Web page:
PO Site Reports – Another Source for History Seekers

Back in August I related a story about the Bernardo General Store, which served the farming village of Bernardo, which was located about a mile south of today’s Westfield North County mall.

The store also contained the town’s post office. The town had been emptied out by the early 1920s and all traces of its buildings were gone a few years after that.

The founding of a post office, as well as its relocation or closing, marked an important point in the history of a community. An important source for my research on local history has been the website of the National Archives and Records Administration (NARA). Readers may remember my references to “Appointments of U. S. Postmasters, 1837-1950,” which is a NARA site available to subscribers of certain genealogical websites.

I recently discovered another NARA site which has been made available by NARA directly to the general public, “P. O. Reports of Site Locations, 1837-1950,” https://www.archives.gov/research/post-offices/locations-1837-1950.html .

In 1837 the U. S. Postal Service (today known as the Post Office Department) appointed its first official Topographer of the Post Office to create maps of post offices and postal delivery routes. (Prior to that they’d relied on maps done by private commercial firms or individuals.)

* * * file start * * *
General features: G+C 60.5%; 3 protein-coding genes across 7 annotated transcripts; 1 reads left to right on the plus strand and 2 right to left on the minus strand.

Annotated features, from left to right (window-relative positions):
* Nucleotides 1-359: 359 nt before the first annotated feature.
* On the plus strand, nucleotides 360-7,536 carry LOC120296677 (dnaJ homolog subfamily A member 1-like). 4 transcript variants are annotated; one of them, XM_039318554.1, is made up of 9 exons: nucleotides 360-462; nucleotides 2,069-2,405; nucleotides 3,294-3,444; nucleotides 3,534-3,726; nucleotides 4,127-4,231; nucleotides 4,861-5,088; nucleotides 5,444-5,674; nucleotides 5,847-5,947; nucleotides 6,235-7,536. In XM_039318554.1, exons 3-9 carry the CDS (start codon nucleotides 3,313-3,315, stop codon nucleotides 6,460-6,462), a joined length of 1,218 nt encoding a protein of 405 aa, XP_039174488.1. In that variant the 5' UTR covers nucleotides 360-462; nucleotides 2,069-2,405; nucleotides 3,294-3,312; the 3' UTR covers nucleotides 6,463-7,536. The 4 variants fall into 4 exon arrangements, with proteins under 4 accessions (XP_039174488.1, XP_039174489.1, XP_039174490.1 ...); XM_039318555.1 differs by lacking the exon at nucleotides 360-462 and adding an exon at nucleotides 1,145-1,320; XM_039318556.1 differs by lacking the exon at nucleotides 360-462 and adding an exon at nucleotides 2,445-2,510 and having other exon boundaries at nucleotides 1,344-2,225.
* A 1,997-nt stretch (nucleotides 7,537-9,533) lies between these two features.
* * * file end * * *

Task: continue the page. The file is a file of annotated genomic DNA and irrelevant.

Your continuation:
The records on this website are chiefly forms sent out by the topographer to postmasters across the country to determine the exact locations of their post offices in relation to neighboring post offices, transportation routes and facilities.

Below is a report filled out in December 1887 and submitted to the topographer by E. L. Schellenberg, postmaster of Bernardo:


Among other things, it tells us that the post office was located 250 yards north of the Bernardo River (actually the San Dieguito River), that the nearest neighboring post offices were Escondido, five miles north, and Poway, 7 miles south, and that the Bernardo office was 20 miles east of the “Stewart Station of the Cal. Southern Railroad.”

History seekers can find similar information about post offices all over the county as well as across the state and in other states and territories. A lot of history available here! Check it out!

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One thought on “PO Site Reports – Another Source for History Seekers

  1. Hi Vince: Great find! How nice not to have to go to the library to use Ancestry, etc. Thanks!

    Perhaps you know this, if not, you can get newspaper.com through the Carlsbad library site. You can call in for a temporary password number (I called the Circulation desk). Then within two weeks they ask that you pick up the real deal card.

    In their eresearch menu, you go to Genealogy and select Newspaper.com. The selection of papers are not that great, however, one never can tell what show up. Attached is a sample of my clip and save.

    f.y.i. and hi to Peggy.



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